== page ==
Re: [PATCH] In-kernel module loader 1/7

From: Rusty Russell (
Date: Sun Sep 22 2002 - 19:20:46 EST

In message <Pine.LNX.4.44.0209211411010.338-100000@serv> you write:
> Hi,
> On Sat, 21 Sep 2002, Rusty Russell wrote:
> > initfn()
> > {
> > register_notifier(some_notifier); /* Entry point one */
> > if (register_filesystem(some_notifier2) != 0) {
> > unregister_notifier(some_notifier); /* This fails! */
> > return -EBUSY;
> > }
> >
> > How does your solution of failing the unregister_notifier in this case
> > stop the race? I probably missed something here?
> You shouldn't do any cleanup in the init function and do it instead in
> the exit function. That's the reason why I said earlier that calling exit
> even after a failed init is not just an implementation detail. So your
> functions would look like this:

Yeah, I realized this after I sent the mail. Sorry. The problem is
one level higher in your implementation:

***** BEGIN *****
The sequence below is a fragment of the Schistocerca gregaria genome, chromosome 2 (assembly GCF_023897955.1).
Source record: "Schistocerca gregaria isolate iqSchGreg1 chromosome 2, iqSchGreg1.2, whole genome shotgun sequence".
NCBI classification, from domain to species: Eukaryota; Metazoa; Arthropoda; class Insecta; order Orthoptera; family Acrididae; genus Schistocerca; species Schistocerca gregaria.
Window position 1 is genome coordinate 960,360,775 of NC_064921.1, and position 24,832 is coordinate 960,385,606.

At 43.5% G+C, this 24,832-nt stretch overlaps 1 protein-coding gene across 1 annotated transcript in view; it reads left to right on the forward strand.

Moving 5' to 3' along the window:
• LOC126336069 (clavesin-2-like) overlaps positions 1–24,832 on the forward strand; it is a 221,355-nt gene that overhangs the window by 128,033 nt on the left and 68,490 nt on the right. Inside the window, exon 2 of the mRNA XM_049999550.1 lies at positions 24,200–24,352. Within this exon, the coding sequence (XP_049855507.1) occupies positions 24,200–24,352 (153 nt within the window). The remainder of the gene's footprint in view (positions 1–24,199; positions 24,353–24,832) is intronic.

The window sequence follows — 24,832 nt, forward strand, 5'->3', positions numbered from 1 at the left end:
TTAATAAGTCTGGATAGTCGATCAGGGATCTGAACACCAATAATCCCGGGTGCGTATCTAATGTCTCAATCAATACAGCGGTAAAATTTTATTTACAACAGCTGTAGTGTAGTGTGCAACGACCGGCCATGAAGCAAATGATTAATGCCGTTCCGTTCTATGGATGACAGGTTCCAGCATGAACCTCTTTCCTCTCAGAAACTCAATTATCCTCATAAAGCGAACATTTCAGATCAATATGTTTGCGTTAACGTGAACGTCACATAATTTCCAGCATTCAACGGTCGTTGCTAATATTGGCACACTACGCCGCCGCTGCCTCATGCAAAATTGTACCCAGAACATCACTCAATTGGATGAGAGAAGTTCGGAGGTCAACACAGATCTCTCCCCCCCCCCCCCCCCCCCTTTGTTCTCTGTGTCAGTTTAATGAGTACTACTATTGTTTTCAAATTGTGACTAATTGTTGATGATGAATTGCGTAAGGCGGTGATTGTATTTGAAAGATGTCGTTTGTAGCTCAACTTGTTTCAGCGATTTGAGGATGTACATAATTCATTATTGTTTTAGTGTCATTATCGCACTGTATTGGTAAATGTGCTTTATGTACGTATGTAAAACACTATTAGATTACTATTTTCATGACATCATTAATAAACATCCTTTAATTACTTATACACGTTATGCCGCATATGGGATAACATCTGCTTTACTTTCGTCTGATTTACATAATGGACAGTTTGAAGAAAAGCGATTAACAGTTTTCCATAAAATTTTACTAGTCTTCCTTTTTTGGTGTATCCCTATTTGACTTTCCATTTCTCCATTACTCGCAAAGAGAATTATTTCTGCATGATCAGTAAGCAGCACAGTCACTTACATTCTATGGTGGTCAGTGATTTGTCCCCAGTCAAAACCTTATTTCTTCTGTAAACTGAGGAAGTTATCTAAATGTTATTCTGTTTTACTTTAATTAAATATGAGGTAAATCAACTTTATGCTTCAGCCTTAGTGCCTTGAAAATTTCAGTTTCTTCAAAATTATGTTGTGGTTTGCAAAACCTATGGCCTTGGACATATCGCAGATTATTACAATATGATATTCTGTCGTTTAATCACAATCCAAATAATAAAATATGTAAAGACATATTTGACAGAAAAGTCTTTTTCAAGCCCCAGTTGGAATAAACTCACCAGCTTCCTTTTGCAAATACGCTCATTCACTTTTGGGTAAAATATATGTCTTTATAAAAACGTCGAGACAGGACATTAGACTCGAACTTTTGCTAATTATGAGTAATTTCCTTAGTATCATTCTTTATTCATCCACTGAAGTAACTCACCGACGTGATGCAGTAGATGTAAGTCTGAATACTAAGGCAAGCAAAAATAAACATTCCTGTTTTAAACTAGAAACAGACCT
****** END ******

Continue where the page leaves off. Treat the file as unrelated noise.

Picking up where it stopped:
error = start_module(mod);
                if (error)

If the exit fails here (because the module is now in use, so the
unregister_notifier() fails, you need to loop and yield, because you
have no way of saying "wake me when you can be unloaded".

> int initfn()
> {
> int err;
> err = register_notifier(&some_notifier);
> if (err)
> return err;
> err = register_filesystem(&some_notifier2);
> return err;
> }

OK, so we fail the some_notifier2 here, and call exitfn:

> int exitfn()
> {
> int err;
> err = unregister_filesystem(&some_notifier2);
> if (err)
> return err;

This will trigger (err == -ENOENT) I assume? I think you really need:

int exitfn()
        int busy;